Niklas: There are a lot of bands around us like Audrey, September Malevolence, pg.lost, Scraps of Tape which have now split up. Everybody knows each other and we are all working on our stuff. But there is no real big scene in Sweden.

Since the music industry has changed because of mp3s and illegal downloads, people are going out to see bands live a lot more than before. What do you think about that?

Niklas: Unfortunately it is not quite like that in Sweden. Even when you play bigger venues in Sweden, it is hard to get paid for the accomodation and for food and the gas. And people are asking why we are touring so much in Germany, but it is like heaven here. We come to Berlin and get a hotel and food and everything. It is really nice here. But Sweden is not a bad country to play music, it is just that our kind of music is not played on the radio and we are not famous, so we don’t get paid much.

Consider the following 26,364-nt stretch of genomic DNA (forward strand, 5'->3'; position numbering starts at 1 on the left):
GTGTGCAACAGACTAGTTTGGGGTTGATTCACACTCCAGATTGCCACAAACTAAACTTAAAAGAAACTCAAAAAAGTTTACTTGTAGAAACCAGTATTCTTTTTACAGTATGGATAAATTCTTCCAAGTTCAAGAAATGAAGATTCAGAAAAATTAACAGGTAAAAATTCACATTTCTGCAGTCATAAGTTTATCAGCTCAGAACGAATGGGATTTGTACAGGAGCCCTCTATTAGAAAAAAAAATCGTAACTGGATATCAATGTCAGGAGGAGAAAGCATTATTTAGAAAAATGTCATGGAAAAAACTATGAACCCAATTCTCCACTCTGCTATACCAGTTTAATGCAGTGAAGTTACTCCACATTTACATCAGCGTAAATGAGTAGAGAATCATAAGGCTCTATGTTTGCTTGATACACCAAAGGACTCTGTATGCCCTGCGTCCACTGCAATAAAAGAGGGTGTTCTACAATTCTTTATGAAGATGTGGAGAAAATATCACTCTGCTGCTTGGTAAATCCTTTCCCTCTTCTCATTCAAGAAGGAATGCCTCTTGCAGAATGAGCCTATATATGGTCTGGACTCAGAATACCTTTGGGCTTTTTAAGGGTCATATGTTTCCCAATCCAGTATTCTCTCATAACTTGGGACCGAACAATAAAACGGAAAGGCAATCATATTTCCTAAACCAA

When you say “our kind of music”, you obviously mean intrumental- or post-rock. What do you think of that tag or that gap between instrumental music and classical rock music? A lot of bands really don’t like to be called “post-rock”.

Daniel: People want vocals, I guess.

Niklas: They want to be guided through a song and they want hooks and I don’t know if we can give them that. And we know that a lot of bands are saying that they are not post-rock, that they are progressive-ambient-something just because they don’t want to be in that genre but I would rather call it post-rock because…

Tomas: …why not?